Yes, HPE and Azure are dating, but it's OK if we see other people – Hilf
Cloud belongs to no one vendor, so yes, we'll work with AWS, VMware ...
HPE Discover Hewlett Packard Enterprise is placing big bets on Microsoft Azure: it plans to train thousands of techies to operate Centers of Excellence for Azure, aka its "preferred provider" of public clouds.
CEO of HPE Meg Whitman claimed last week that her organization, which will not provide Helion Public Cloud from January, will go big with Microsoft's offering. HPE will continue developing its own private managed clouds.
The IT duo put some more meat on the bones of their arrangement at the HPE Discover conference in London this week, starting with the launch of the HP Converged Systems 250 – a cloud-in-a-box-type sell – that has been in the workshop for the past year.
Garth Fort, GM of the cloud enterprise division at Microsoft, who described his unit as the "proud plumbers" of the company, claimed the pair are "doing the hard work upstream" to integrate the products and prevent "downstream complexity."
"This is the world's first hyper-converged infrastructure that is truly integrated with Azure from the get go ... it comes pre-configured to do backup and disaster recovery right out of the box," said Fort.
He said the plan is to wire Azure into every HPE server, and develop "jointly integrating" systems for specific workloads, and place HP Software – specifically ArcSight and Fortify from Q1 – on its Azure marketplace.
Regarding support, "HPE is working with us to train five thousand architects deeply on Azure."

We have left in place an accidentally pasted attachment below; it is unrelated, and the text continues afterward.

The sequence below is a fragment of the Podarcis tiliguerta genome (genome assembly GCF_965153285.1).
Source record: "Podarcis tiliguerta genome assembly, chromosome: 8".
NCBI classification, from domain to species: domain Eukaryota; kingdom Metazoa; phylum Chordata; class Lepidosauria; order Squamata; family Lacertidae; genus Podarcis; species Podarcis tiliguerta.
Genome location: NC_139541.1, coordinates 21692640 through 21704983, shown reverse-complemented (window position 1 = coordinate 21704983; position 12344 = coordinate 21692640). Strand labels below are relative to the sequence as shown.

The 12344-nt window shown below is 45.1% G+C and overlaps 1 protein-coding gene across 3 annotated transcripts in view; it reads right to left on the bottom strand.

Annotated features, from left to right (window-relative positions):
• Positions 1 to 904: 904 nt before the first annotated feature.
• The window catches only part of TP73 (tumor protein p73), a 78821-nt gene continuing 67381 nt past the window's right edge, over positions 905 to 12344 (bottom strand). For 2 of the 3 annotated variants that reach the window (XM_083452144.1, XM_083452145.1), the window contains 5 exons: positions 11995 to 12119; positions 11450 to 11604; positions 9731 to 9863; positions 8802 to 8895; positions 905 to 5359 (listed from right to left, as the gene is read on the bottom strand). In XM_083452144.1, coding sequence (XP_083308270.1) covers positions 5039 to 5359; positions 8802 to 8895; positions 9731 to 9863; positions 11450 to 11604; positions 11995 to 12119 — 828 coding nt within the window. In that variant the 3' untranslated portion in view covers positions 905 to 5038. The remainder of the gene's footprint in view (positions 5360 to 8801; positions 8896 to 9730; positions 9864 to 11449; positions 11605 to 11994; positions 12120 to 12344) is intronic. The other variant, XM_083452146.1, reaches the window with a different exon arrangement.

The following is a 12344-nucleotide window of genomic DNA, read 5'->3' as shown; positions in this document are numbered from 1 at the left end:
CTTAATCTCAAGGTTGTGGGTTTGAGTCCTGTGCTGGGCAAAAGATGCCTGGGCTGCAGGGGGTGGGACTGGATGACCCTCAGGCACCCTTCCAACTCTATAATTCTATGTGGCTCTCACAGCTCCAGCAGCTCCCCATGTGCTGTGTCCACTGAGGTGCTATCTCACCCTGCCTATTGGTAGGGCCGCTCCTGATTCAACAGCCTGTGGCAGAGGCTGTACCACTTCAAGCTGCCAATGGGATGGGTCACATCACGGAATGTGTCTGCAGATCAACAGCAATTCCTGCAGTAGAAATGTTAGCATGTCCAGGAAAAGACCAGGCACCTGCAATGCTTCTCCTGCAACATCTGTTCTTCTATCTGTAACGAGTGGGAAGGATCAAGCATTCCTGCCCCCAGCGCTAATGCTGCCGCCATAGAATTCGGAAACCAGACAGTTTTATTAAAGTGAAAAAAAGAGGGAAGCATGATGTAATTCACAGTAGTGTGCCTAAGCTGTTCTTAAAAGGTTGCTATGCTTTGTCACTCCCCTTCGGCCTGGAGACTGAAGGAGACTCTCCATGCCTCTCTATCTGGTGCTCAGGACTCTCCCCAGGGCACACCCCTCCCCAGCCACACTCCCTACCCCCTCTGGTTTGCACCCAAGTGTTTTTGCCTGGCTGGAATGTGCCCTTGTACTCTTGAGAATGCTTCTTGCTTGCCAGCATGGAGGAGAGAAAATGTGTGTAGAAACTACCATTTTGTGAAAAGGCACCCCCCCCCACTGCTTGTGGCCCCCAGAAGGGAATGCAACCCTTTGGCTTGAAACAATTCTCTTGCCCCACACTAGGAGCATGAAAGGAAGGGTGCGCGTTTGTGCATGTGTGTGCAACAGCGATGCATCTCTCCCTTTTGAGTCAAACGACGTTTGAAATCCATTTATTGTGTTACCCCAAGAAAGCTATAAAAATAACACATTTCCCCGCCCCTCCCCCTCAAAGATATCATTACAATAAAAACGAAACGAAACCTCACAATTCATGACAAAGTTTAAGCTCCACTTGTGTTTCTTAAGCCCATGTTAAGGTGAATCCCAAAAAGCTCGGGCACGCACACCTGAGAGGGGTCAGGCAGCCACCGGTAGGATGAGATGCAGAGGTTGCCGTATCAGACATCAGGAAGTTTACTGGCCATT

This isn't to say HPE's love-in with Microsoft is going to be a monogamous affair – far from it. Bill Hilf, senior veep and GM for HPE cloud, told El Reg that his company will surrender to customer demand and work with any tech provider.
"I fundamentally believe the cloud belongs to no one vendor, it's too big of a phenomena, it's like the web," Hilf told us.
"So we believe that for HPE to have the largest participation in the overall growth of cloud computing, having this strategy of approaching hybrid, multi-cloud and partner-centric is much more beneficial to our customers than trying to say 'this is the one platform that brings it all together'."
He said engineers and architects will develop "expertise" with Azure: "We will have expertise and service deep in AWS ... we already have expertise deep in open stack and open source technologies, VMware, RedHat, we'll have combinations of services to help customers on whatever technologies they are trying to use."
HPE confirmed to us that its cloud business turns over $3bn a year, and is expected to grow 20 per cent annually for the next few years. If only the same could be said for the portfolio of traditional IT kit. ®